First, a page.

Monday, September 17, 2012

'Revenge of geography' - Power Struggle Part 12 of 12

Quebec policy on Churchill penalizes Canada’s ability to cut greenhouse gases

“We will never permit, under any condition, others to build a transmission line on Quebec territory, or let others transport energy produced at Churchill Falls, whatever destination of the energy, whether it be the United States or the other provinces.”
— Former Quebec premier Jean Lesage in 1965 during negotiations regarding the sale of electricity from the Upper Churchill. 

Final in a 12-part series. 

The defunct weekly provincial newspaper, The Independent (2004-2008), carried out extensive research and investigation into the Upper Churchill. From the contract’s signing in the late 1960s, to the realization of its incredible lopsided nature towards Quebec, the shadow of the deal looms today over the potential development of Labrador’s Muskrat Falls. The following is the final in a series of 12 articles published in The Independent.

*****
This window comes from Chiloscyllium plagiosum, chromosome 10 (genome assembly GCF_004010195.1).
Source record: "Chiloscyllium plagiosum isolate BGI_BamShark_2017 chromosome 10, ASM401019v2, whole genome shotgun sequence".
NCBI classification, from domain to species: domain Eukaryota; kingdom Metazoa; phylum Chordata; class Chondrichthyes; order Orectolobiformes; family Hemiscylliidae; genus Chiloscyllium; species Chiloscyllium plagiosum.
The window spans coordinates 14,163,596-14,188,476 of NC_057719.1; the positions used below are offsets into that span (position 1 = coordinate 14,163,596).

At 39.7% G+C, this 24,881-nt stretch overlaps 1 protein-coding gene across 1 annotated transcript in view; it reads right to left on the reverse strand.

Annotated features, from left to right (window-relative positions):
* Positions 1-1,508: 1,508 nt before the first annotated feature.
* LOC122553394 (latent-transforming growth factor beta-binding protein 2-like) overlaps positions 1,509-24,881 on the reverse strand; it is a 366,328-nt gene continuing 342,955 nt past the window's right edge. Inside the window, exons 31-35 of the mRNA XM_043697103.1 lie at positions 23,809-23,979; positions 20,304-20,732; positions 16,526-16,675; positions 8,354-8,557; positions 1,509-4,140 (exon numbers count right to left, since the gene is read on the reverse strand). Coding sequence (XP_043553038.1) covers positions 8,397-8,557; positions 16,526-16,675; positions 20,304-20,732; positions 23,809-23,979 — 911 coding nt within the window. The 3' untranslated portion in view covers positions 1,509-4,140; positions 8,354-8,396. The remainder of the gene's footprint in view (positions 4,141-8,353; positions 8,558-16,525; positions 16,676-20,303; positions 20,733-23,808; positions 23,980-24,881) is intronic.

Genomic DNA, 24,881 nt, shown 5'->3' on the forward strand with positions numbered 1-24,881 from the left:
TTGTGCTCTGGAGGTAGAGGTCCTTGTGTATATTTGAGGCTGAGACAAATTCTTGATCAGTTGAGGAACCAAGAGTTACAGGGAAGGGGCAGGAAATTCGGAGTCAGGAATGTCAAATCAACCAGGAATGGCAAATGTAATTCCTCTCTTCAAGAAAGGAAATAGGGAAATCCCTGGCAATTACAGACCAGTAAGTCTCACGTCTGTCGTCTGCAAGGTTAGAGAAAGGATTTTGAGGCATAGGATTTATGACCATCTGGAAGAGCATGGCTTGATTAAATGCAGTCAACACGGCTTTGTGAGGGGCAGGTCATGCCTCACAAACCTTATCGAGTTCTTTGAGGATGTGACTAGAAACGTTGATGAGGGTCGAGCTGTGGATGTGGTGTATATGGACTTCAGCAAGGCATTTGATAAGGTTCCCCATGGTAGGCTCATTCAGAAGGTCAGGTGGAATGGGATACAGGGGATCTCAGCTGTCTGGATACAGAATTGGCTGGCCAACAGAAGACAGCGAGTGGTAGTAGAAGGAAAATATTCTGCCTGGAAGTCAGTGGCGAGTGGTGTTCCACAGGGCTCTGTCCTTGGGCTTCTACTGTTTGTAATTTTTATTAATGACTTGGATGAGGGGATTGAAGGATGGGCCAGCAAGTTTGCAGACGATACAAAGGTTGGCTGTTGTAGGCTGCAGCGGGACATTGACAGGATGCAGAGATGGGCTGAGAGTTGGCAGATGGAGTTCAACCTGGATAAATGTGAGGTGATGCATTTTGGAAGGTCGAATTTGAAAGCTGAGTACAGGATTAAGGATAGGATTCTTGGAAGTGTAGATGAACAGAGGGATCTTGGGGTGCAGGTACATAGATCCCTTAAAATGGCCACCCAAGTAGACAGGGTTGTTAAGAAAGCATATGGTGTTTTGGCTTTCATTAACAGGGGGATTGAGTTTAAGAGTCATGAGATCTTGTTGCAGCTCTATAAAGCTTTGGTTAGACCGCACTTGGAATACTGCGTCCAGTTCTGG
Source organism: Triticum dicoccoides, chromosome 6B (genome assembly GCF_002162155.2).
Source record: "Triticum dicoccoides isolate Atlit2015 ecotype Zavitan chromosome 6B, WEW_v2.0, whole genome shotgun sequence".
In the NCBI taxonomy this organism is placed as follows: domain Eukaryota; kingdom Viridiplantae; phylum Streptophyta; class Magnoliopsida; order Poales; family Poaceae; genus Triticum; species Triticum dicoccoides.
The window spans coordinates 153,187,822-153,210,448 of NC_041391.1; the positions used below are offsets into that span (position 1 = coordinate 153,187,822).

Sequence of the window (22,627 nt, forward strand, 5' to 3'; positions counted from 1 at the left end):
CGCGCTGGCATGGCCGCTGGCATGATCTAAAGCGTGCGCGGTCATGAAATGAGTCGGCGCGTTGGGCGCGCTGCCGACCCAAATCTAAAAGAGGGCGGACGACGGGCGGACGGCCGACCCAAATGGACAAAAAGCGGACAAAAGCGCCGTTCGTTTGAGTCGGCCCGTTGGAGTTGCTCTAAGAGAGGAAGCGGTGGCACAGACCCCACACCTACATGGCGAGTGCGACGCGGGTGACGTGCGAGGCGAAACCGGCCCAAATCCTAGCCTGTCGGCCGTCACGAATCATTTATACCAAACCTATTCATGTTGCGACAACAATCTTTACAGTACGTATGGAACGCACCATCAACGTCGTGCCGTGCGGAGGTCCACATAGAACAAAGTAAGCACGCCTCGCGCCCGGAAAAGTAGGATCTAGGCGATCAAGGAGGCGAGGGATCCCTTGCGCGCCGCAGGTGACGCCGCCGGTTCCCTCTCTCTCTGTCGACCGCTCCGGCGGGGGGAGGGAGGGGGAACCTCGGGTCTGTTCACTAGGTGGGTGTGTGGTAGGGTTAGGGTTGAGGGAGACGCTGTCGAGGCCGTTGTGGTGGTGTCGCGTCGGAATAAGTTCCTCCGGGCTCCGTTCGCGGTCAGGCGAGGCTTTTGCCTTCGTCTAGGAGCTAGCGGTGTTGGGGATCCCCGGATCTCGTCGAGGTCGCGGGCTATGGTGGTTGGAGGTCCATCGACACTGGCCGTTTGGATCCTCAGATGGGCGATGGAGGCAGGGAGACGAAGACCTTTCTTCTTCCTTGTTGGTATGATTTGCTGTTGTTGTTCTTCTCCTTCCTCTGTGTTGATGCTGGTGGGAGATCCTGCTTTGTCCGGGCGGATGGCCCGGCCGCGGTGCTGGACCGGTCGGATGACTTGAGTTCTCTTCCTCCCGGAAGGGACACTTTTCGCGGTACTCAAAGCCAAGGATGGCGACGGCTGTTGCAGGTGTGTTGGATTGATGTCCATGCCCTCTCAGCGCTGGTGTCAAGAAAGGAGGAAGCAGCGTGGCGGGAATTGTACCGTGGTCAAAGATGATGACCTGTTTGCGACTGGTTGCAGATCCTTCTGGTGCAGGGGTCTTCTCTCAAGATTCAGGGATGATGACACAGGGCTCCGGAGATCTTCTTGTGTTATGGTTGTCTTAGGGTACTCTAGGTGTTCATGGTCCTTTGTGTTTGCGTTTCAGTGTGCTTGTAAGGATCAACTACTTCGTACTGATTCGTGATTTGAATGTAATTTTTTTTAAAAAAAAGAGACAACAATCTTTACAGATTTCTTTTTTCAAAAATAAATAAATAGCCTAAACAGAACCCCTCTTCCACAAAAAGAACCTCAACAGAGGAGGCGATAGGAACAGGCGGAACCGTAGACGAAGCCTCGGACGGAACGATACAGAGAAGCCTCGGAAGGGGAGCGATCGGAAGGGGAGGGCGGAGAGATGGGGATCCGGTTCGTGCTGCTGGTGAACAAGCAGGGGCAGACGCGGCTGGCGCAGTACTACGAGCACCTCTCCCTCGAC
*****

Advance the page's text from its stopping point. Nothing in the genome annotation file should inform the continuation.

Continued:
By Joan Forsey
The Independent
Nov. 16, 2007

It’s been called the revenge of geography: Quebec’s refusal to allow Newfoundland and Labrador to transmit electrical energy through its territory. 

In other words, there shall be one market for Labrador electricity — Quebec, and on Quebec’s terms. 

Quebec’s revenge-on-geography policy, dating from the 1960s, was designed to penalize Newfoundland because it, and not Quebec, was confirmed as owner of Labrador by a British Privy Council decision in 1927.

As just about everyone knows, that policy has enabled Quebec to reap (rape?) billions of dollars from the upper Churchill — an estimated $19 billion by the end of last year.

What is less widely recognized or at least acknowledged, is that Quebec’s revenge-of-geography policy also penalizes Canada as a whole, Ontario in particular, and in doing so contributes to global warming. 

That’s because in cutting off Newfoundland and Labrador’s access to electricity markets, the policy has blocked the development of the clean, renewable electrical energy of the lower Churchill for more than three decades — thereby limiting Canada’s ability to cut greenhouse gas emissions.
Every political party in Canada claims that reducing greenhouse gas emissions and protecting the environment is a top priority.